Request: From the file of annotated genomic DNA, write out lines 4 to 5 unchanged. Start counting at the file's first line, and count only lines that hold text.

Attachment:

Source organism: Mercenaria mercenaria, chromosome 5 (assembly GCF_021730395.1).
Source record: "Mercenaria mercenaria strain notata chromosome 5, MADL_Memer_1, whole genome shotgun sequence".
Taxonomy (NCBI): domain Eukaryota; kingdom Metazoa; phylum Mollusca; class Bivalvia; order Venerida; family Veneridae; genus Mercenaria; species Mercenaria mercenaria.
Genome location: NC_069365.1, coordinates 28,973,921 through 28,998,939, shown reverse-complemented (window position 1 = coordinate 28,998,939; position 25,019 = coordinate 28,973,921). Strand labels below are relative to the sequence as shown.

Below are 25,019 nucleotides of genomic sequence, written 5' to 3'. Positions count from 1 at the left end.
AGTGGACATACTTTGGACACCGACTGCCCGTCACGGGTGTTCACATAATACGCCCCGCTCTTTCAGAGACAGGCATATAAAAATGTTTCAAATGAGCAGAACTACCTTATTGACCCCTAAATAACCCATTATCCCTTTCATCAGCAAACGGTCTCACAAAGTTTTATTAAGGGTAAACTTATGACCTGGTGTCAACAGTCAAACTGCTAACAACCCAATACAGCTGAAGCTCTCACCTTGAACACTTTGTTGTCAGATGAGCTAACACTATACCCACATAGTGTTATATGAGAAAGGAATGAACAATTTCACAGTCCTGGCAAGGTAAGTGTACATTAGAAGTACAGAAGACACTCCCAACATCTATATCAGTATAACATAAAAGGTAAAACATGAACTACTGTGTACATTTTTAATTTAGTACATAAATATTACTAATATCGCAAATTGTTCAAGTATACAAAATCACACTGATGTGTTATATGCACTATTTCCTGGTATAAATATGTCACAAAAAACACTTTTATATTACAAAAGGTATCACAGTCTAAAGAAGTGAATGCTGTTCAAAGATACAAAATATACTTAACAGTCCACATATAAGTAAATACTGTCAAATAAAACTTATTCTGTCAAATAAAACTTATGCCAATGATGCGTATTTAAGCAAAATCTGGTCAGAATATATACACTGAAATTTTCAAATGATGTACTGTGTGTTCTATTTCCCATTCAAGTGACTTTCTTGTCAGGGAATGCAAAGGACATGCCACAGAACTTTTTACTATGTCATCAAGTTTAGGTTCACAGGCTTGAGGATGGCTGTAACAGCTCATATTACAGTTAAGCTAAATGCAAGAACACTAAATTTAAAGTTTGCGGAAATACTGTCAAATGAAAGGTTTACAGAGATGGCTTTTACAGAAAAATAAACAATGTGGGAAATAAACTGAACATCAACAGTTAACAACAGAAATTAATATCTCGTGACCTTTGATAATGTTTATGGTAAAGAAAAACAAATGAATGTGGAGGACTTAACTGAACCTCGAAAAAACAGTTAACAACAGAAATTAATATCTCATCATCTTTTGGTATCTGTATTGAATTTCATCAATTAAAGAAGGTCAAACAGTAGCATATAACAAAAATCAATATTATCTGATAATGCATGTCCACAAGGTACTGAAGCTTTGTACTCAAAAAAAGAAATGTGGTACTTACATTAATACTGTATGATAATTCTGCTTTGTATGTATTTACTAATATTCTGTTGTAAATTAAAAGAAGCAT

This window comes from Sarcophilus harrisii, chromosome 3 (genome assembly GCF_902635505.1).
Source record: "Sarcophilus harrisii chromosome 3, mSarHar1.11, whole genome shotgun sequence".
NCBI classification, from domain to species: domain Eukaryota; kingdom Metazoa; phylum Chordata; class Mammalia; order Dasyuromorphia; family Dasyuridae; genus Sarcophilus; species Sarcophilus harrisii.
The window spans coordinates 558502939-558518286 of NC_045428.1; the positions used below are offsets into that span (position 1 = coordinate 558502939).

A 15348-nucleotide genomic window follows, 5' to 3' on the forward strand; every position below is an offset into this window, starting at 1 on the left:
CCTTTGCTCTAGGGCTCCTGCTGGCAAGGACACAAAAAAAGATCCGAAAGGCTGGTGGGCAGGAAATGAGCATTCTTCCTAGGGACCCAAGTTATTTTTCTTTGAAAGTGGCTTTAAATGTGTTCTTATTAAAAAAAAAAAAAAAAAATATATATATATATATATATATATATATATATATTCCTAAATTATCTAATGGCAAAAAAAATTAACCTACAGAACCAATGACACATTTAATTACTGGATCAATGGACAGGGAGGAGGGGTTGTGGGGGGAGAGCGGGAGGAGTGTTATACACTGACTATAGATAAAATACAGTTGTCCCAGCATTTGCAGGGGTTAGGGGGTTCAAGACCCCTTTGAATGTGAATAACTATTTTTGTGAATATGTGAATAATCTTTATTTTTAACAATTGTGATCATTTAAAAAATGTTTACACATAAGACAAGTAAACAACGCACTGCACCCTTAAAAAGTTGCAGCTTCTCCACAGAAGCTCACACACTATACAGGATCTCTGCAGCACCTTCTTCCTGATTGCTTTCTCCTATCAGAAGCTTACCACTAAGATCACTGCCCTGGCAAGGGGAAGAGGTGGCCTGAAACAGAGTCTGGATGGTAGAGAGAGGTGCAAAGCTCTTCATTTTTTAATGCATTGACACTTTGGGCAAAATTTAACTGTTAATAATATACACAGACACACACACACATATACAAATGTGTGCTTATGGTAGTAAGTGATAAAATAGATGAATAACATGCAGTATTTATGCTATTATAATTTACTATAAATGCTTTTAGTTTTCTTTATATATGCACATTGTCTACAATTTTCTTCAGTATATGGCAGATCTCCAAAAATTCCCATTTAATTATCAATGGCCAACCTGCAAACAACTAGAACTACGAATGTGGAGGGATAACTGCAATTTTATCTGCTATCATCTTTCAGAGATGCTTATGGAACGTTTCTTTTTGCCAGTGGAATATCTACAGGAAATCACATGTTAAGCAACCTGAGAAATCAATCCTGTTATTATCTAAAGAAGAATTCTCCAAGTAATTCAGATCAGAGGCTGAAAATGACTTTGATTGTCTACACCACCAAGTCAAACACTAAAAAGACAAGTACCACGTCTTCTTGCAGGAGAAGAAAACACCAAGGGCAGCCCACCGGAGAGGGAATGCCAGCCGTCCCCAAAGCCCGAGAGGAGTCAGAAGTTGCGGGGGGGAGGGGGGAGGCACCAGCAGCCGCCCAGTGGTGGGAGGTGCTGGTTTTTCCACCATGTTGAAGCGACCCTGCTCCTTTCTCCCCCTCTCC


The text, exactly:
Genome location: NC_069365.1, coordinates 28,973,921 through 28,998,939, shown reverse-complemented (window position 1 = coordinate 28,998,939; position 25,019 = coordinate 28,973,921). Strand labels below are relative to the sequence as shown.

Below are 25,019 nucleotides of genomic sequence, written 5' to 3'. Positions count from 1 at the left end.